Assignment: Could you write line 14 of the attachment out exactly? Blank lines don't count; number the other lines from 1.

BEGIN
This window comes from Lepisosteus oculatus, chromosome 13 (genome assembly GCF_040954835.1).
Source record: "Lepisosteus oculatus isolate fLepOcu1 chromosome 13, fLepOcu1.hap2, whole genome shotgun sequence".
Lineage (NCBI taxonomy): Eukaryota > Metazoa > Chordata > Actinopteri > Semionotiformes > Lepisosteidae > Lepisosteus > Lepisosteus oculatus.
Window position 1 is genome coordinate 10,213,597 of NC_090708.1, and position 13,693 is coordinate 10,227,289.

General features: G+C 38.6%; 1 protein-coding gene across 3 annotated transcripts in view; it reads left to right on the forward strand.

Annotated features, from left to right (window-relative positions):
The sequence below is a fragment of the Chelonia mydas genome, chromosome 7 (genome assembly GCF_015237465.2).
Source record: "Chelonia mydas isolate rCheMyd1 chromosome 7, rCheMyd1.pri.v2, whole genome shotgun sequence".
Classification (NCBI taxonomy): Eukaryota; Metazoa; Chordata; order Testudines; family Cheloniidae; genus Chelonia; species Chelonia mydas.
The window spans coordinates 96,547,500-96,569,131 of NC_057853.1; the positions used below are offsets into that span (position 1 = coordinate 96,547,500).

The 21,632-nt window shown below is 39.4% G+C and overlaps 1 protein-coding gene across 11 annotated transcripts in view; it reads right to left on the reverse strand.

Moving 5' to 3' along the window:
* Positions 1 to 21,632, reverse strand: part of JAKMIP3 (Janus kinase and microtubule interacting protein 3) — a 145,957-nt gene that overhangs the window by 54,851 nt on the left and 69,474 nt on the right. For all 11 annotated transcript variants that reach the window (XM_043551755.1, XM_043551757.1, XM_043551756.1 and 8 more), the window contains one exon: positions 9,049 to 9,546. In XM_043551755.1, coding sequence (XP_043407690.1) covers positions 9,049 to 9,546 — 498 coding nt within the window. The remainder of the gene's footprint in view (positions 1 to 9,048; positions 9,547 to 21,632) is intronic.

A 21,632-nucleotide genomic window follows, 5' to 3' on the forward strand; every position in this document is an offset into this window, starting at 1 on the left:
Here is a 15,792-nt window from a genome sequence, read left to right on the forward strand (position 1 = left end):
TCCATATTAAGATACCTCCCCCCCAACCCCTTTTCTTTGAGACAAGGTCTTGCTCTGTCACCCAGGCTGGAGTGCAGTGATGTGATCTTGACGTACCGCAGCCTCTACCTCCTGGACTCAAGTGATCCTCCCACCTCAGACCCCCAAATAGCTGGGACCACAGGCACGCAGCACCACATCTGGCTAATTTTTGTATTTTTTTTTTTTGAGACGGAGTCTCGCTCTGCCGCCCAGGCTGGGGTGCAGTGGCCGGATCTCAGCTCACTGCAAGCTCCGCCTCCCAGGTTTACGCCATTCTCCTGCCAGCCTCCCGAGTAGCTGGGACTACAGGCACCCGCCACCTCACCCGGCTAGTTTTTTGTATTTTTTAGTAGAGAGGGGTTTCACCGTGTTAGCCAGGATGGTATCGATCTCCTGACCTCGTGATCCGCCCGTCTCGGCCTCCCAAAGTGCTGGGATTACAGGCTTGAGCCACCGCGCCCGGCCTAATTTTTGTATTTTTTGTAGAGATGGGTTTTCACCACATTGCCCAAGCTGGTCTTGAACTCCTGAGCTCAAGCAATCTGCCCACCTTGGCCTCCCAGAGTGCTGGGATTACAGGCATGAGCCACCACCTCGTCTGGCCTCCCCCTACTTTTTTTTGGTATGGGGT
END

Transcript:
A 21,632-nucleotide genomic window follows, 5' to 3' on the forward strand; every position in this document is an offset into this window, starting at 1 on the left: